Mr President, the “Securing the Future of Aged Care for Australians” package was a dud when it was announced in February this year and as far as the aged care sector is concerned, it is still a dud. The measures in this Bill will not change that fact.

Mr President it has become evident that big business has noticed that the residential care sector is experiencing a capital crisis.

Furthermore, there is a real sign that the big money players have worked out that many aged care facilities are located on valuable real estate.

For asset rich and cash poor aged care operators the potential windfall from the sale of their facilities may understandably be very attractive. It may in fact be their only financial option.

For example, the Macquarie Bank Group has commenced targeting asset rich aged care accommodation services providers as a future hight profit area of business. We know the Macquarie Bank people do not get out of bed unless they see the prospect of platinum grade investment returns.

Since 2005 the Macquarie Bank Group through one of its investments arms, Macquarie Capital Alliance Group (MCAG), has used a subsidiary company—Retirement Care Australia to become Australia’s third largest residential aged care service provider operating in five of the six states of Australia and the both territories. Currently the company operates in the order of 26 aged care facilities with over 2400 beds.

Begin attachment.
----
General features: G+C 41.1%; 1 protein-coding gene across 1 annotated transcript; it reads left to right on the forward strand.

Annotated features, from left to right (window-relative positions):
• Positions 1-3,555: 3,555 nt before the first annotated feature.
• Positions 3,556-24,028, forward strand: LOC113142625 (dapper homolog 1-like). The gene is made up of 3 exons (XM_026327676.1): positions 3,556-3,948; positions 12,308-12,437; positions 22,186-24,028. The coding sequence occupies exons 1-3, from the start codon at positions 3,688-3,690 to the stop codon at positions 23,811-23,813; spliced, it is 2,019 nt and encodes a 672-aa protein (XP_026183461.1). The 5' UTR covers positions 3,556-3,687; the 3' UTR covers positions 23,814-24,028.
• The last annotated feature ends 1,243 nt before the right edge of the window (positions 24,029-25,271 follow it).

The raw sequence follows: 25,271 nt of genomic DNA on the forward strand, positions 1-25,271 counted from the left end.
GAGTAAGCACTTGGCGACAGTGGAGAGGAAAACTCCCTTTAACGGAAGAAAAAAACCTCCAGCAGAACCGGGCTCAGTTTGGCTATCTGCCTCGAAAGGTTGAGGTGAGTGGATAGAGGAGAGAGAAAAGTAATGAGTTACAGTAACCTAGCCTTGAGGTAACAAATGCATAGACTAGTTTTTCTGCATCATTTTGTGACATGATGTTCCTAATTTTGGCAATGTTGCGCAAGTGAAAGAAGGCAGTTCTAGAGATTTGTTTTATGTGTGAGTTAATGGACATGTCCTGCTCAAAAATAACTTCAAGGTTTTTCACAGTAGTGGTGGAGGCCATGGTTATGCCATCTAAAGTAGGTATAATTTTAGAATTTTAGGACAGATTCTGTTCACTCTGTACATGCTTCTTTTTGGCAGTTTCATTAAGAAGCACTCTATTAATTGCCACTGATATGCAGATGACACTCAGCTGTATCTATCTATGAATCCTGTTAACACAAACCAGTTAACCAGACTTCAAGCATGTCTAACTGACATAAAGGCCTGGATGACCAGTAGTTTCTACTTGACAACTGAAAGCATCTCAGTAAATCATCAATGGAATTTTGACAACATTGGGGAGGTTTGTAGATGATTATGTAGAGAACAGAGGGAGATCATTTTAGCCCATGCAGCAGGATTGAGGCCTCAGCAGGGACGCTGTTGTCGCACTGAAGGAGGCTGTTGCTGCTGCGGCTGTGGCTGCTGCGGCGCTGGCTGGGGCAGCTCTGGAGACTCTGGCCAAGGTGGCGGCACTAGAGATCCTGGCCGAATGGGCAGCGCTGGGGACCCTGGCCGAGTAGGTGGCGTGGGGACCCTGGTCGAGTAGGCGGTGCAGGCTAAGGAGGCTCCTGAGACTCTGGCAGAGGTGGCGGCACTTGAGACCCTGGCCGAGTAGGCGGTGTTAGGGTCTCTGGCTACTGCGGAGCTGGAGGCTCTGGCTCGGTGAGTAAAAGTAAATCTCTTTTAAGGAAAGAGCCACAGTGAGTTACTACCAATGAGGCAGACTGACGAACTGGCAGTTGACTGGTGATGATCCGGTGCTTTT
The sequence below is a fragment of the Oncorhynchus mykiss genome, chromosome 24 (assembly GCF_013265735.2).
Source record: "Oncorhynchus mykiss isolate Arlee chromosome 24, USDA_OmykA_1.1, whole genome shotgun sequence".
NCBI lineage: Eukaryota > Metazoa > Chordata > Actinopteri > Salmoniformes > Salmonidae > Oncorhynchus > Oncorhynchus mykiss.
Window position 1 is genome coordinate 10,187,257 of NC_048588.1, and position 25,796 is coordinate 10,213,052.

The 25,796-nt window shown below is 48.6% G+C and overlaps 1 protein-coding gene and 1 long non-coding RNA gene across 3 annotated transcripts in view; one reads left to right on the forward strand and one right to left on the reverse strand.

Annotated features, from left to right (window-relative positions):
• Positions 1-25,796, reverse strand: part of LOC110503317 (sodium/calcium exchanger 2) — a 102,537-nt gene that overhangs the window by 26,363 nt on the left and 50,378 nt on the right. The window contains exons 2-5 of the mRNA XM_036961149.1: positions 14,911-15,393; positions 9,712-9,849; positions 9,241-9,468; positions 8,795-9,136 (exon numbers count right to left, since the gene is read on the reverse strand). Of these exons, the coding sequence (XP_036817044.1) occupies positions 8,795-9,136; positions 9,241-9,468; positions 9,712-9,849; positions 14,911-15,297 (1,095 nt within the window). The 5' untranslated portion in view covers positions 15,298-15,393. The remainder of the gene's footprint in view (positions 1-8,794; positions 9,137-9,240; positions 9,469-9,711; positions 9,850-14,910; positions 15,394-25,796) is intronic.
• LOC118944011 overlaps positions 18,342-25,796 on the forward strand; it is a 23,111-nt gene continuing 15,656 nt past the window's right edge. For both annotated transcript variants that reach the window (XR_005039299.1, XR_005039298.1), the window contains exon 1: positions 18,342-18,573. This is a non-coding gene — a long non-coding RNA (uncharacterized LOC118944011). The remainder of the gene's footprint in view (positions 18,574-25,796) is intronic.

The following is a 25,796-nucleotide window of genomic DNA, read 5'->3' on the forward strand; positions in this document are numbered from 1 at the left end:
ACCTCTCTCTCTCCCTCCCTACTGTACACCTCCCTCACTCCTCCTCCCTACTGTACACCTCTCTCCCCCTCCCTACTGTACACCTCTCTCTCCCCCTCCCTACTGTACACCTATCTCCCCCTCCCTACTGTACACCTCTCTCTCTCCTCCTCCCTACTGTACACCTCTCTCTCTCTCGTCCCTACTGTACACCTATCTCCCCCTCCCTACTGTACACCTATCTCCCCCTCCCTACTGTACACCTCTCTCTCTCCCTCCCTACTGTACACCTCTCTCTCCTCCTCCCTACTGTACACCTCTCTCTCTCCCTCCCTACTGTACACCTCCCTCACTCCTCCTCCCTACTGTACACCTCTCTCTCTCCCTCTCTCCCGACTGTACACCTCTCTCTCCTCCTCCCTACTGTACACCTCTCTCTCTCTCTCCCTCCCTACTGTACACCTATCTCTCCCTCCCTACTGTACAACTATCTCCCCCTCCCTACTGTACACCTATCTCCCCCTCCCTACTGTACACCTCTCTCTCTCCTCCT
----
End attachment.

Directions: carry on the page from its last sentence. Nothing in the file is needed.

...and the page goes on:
In 2005 MCAG funded the acquisition of aged care facilities previously owned by the Salvation Army. One of the facilities acquired was the Salvation Army Aged Care and Nursing Home and Hostel in the highly sort after residential suburb of Nedlands close to the Perth CBD and on the Swan River.

Already the residents of a dementia hostel on the site, which was partly built with Commonwealth money have been told that they will have to move to enable the company to demolish the hostel to make way for planned higher return redevelopment of the site.

An MCAG briefing to investors in March this year announced that within 2 years Retirement Care Australia had already achieved a 29% return on MCAG initial equity investment. In information for investors MCAG lists the positives of its aged care facilities investments as:

Long term growth driven by population;

Strong barriers to entry and substantial government funding; and

Highly fragmented market with continued sector consolidation opportunities.

What we are seeing is a classic financial play commencing. Macquarie Bank and trust me, there will be others, has recognised that there is an opportunity to acquire valuable aged care residential accommodation assets under distressed circumstances

Once acquired, assets can then be consolidated into high return and low return groups with the low return assets divested.

The ultimate result will be the evolution of a two tiered aged care residential care system. While the system will be still be largely funded by Federal Government aged care subsidies, it will leave many aged care facility operators in an even more perilous financial situation. Not to mention what it will do to those who actually need affordable and accessible care in their older years.

This will see Australia’s universal aged care system disappear.

Once again we will have the Howard Government to thank for this disgraceful legacy.